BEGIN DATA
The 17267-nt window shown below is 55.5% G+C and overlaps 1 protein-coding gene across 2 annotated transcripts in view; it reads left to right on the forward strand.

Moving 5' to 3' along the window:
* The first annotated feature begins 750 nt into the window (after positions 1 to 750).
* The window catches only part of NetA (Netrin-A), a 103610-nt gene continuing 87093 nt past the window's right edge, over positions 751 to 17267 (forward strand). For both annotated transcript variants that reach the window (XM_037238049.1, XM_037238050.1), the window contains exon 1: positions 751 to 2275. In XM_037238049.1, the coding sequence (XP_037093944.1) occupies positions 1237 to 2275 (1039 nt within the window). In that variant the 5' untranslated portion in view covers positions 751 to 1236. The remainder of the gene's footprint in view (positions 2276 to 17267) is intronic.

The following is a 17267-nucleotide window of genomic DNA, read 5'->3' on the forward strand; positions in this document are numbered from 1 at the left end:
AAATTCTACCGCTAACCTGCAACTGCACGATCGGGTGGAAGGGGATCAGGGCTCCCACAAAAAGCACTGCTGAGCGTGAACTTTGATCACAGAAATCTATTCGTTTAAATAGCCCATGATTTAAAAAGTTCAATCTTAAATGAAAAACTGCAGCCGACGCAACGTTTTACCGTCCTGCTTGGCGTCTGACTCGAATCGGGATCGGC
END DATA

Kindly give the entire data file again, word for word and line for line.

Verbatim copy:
The 17267-nt window shown below is 55.5% G+C and overlaps 1 protein-coding gene across 2 annotated transcripts in view; it reads left to right on the forward strand.

Moving 5' to 3' along the window:
* The first annotated feature begins 750 nt into the window (after positions 1 to 750).
* The window catches only part of NetA (Netrin-A), a 103610-nt gene continuing 87093 nt past the window's right edge, over positions 751 to 17267 (forward strand). For both annotated transcript variants that reach the window (XM_037238049.1, XM_037238050.1), the window contains exon 1: positions 751 to 2275. In XM_037238049.1, the coding sequence (XP_037093944.1) occupies positions 1237 to 2275 (1039 nt within the window). In that variant the 5' untranslated portion in view covers positions 751 to 1236. The remainder of the gene's footprint in view (positions 2276 to 17267) is intronic.

The following is a 17267-nucleotide window of genomic DNA, read 5'->3' on the forward strand; positions in this document are numbered from 1 at the left end:
AAATTCTACCGCTAACCTGCAACTGCACGATCGGGTGGAAGGGGATCAGGGCTCCCACAAAAAGCACTGCTGAGCGTGAACTTTGATCACAGAAATCTATTCGTTTAAATAGCCCATGATTTAAAAAGTTCAATCTTAAATGAAAAACTGCAGCCGACGCAACGTTTTACCGTCCTGCTTGGCGTCTGACTCGAATCGGGATCGGC